It wasn’t today or even yesterday that things began to quieten on Arranmore Island but last June’s Annual General Meeting of the local soccer club was a particularly muted occasion.
Only three people - Hugh Rodgers, Conal Kavanagh and Sally Brady - attended at the local community centre to discuss the plight of the only island club affiliated to the Football Association of Ireland.
Arranmore United were on the life support machine and the plug was about to be pulled. Danny Rodgers and Frankie Rua Early had overseen a difficult campaign and stepped aside as managers.
At home in Leabgarrow, Jerry Early, a publican by trade who was one of the club’s founders in 1987, had decided he wasn’t going to attend the Emergency General Meeting that was called seven nights’ later.
He’d long since lost count of his involvement since then but with a guesstimate says: “I was always involved some way or the other, probably playing or managing for 23 or 24 out of our 27 years.”
He could remember playing as a centre-forward in the fledgling years of the club alongside the likes of Tony Boyle, Patsy McGlanaghy, the late Seamus Boyle, Pat Ward, Danny Bonner and all the Kavanaghs.
“Things were good on the island with the fishing,” Early says of those years. “We won the old CT Ball Division Three in 1987/88 unbeaten and won Division Two the year afterwards.
“The third season, 1989/90, we came second in Division One and lost to Donaghmede, who went onto win the competition, on penalties in the FAI Junior Cup in front of 1,000 people on the island. But then the slide started.”
That slide, although gradual to begin with, saw the club on the brink of extinction last June.
Early’s only son, 14-year-old Paul, had asked his father why he wouldn’t attend the EGM and couldn’t convince him to go.
“My wife Pat said: ‘Shame on you,’” Jerry Early recalls . “She reminded me that I had been involved in the club for years and after all that, there I was not willing to go and take my own son when his time would come.
“Pat deserves a medal for, as they say, manning the ship when I’ve been away with the team. She convinced me to go to the EGM.”
After a week of whispers on the island, Early, under his wife’s instruction, made his way to the community centre - to a much better attended meeting with the seriousness of the situation becoming even clearer.
Nobody was forthcoming to take charge and the issues that had blighted the club remained. Talk went round in circles.
The ailing island population, restrictions and the demise of the fishing, competition for players left the future of soccer on the picturesque island somewhat uncertain. Just as damaging was the fact that on an island of proud and often indigenous people, the appetite to sustain the club was also dwindling.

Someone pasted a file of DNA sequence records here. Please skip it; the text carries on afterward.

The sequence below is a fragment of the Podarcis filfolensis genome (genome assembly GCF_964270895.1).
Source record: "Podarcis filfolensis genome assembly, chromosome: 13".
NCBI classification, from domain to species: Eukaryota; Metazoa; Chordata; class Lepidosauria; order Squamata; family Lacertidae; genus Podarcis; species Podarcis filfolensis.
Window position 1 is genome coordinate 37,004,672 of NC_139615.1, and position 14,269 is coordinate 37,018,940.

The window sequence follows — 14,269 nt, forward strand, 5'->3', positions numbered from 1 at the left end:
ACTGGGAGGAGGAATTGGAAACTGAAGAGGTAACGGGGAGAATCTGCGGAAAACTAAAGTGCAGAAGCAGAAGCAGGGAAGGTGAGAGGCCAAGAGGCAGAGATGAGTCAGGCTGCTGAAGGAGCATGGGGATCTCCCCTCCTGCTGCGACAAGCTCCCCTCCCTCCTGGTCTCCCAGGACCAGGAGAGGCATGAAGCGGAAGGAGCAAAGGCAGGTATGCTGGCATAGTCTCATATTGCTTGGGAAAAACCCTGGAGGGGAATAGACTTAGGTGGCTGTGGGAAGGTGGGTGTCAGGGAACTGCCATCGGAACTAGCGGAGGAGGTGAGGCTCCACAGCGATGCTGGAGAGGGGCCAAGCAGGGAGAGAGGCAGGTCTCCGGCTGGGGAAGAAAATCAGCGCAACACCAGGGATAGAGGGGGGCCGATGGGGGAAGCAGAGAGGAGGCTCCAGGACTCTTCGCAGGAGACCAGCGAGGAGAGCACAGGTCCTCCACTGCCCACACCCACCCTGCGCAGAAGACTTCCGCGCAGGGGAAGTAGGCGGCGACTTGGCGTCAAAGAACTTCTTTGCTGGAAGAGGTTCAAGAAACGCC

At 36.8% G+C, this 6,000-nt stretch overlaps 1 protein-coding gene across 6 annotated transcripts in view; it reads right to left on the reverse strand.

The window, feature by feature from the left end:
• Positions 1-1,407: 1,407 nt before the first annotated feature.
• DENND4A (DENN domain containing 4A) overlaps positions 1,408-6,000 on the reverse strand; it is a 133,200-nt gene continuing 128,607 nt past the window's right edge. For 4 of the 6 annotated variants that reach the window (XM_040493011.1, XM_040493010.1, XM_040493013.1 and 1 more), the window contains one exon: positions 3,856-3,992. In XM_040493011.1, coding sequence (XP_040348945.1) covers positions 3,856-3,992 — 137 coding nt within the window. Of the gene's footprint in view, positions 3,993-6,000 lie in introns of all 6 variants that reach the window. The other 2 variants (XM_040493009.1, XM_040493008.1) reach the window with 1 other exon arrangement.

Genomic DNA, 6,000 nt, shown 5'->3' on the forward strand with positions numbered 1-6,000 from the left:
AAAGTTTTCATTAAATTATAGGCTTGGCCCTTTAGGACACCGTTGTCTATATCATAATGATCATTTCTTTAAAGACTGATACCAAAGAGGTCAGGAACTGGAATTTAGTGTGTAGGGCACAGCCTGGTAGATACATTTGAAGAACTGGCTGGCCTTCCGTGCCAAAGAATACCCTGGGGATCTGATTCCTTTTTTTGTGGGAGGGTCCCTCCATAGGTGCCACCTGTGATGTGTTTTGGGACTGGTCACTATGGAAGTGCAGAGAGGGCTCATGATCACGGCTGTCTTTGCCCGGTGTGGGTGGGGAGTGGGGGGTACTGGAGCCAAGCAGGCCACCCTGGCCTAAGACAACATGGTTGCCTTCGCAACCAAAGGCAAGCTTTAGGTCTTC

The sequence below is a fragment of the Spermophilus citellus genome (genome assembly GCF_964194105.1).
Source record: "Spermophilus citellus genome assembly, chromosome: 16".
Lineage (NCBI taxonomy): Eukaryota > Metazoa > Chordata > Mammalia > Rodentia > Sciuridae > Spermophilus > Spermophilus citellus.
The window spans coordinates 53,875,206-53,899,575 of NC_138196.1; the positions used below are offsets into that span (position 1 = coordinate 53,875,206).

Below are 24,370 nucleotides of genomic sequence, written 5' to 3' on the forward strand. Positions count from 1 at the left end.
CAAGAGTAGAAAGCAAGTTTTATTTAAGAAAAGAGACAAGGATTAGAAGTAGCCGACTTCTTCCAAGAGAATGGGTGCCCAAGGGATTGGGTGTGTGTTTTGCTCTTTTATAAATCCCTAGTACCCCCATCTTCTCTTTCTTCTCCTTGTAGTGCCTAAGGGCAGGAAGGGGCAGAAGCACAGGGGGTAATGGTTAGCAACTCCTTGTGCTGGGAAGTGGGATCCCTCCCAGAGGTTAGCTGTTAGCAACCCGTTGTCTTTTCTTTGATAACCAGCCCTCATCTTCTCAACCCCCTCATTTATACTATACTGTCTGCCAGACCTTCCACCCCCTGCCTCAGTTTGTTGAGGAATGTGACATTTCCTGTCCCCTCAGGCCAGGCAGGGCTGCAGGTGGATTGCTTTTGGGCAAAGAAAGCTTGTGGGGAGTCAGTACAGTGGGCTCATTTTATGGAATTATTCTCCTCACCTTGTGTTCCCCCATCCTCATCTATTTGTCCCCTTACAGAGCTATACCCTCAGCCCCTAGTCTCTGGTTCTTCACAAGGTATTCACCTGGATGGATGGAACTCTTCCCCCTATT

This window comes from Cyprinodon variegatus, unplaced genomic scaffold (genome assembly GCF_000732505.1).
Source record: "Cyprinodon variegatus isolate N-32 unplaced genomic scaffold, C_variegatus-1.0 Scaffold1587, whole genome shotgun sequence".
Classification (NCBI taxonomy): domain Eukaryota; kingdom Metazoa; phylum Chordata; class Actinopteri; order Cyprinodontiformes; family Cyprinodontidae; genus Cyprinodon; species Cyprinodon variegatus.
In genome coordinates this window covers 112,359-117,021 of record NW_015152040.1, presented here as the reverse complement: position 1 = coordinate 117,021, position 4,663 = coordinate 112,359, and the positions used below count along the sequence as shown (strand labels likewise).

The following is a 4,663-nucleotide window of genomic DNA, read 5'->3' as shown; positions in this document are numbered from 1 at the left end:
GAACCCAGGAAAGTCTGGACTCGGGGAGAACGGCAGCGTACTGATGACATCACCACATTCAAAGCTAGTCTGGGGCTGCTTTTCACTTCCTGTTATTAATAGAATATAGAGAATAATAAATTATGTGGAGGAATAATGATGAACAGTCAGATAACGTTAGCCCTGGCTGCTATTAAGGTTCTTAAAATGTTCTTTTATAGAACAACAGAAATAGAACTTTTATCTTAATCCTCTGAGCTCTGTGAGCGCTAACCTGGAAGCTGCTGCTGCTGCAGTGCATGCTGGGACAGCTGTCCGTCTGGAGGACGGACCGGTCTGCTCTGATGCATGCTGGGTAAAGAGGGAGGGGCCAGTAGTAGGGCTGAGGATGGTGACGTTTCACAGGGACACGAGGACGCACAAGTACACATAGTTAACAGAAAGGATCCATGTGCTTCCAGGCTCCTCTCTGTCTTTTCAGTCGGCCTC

Early stood forward and offered to take charge of the team.
“I told everyone I was willing to put my shoulder to the wheel,” he continues. “I was just another guy, one person just like everyone on the whole island who wanted the club to survive.”
Early realised that for that to happen, it was essential the club moved from Sunday to Saturday football. As it was, the young squad found it hard to commit, especially so with results seldom going their way.
Those who did found too little time on darkening winter evenings to play and then try and make their way back to college or work far from home.
The squad, in recent years, had
often travelled with barely 11 players. Early himself frequently togged to make up the numbers. They made an appeal to the Donegal League, unsuccessfully, to move to Saturday football as there were already too many teams.
“Saturday football gave us the option to have a squad, as players could commit. But we were turned down,” Early says. “We appealed to Nigel Ferry, the Gweedore area rep.
“The Donegal League called an executive meeting and Hugh Rodgers and I went down last summer. We put forward our case. If Saturday football was off the table then we were gone.”
Early and Rodgers weren’t even home from Ballyare when the phone rang. Christina O’Donnell, the Donegal League secretary, said they would do all they could.
“Our aim at that stage was to survive,” Early says. “Sometimes people can criticise the powers that be but they moved heaven and earth for us. St Catherine’s second team facilitated the move by moving to the Saturday Division One.
“The league and the clubs helped us. And we haven’t forgotten that. We understand it’s a big expense on a club to come to and go from the island but, as we’ve been saying for 27 years, they do it once a year and we’re prepared to do it every other week.”